For example, those with HIV/AIDS and certain cancers are at an increased risk of becoming sick from impurities in food and water and may benefit from drinking distilled water (15Trusted Source).

What’s more, like some other purification methods, distilled water effectively removes chlorine from drinking water, which can improve the taste of water while decreasing your exposure to chlorine.

Potential Risks of Distilled Water
While distilled water is the purest type of water, it’s not necessarily healthiest.

The distillation process is very effective at removing potentially harmful contaminants, but it also removes the natural minerals and electrolytes found in water.

Along with unwanted impurities, beneficial minerals like calcium and magnesium are also left behind as the steam rises during the distillation process.

In fact, distillation typically removes around 99.9% of all minerals found in tap water (16).

Though water is not typically thought of as a source of minerals, any factor that leads to a decreased intake of essential micronutrients could negatively impact your health.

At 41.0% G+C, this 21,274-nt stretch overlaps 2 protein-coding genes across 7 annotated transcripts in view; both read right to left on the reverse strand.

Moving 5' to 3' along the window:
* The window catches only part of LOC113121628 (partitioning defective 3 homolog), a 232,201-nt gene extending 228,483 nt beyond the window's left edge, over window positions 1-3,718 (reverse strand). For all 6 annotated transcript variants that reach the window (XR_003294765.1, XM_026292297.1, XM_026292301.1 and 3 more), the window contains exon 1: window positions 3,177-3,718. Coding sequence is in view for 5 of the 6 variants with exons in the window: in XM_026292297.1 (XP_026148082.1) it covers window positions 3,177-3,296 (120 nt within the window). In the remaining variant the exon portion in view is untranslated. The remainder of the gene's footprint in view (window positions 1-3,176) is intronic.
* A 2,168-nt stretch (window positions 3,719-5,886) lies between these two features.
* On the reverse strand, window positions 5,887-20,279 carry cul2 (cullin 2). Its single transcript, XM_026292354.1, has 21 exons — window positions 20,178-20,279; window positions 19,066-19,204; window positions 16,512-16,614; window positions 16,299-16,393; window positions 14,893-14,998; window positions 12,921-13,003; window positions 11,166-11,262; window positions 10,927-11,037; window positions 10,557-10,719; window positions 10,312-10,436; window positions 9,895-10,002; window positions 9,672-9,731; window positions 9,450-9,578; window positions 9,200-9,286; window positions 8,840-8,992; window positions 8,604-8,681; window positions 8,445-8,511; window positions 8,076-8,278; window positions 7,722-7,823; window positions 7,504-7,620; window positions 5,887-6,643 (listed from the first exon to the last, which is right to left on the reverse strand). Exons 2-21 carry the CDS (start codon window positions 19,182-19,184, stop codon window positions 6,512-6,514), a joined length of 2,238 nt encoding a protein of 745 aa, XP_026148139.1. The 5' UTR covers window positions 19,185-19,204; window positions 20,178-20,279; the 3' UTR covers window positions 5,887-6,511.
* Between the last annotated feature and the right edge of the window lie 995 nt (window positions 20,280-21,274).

For example, drinking water that’s low in calcium and magnesium has been associated with an increased risk of fracture, preterm birth and heart disease (17Trusted Source, 18Trusted Source).

However, it’s important to note that tap water is not a major source of mineral intake for most people, and drinking distilled water should be relatively safe as long as a well-balanced diet is followed.

Like other methods of purification, distillation removes fluoride from drinking water, which may put those who choose to drink distilled water at an increased risk of cavities.

This makes it important for those who drink distilled water to maintain proper dental hygiene.

Distilled water is a type of purified water that is essentially free from contaminants. The distillation process removes fluoride and natural minerals found in drinking water.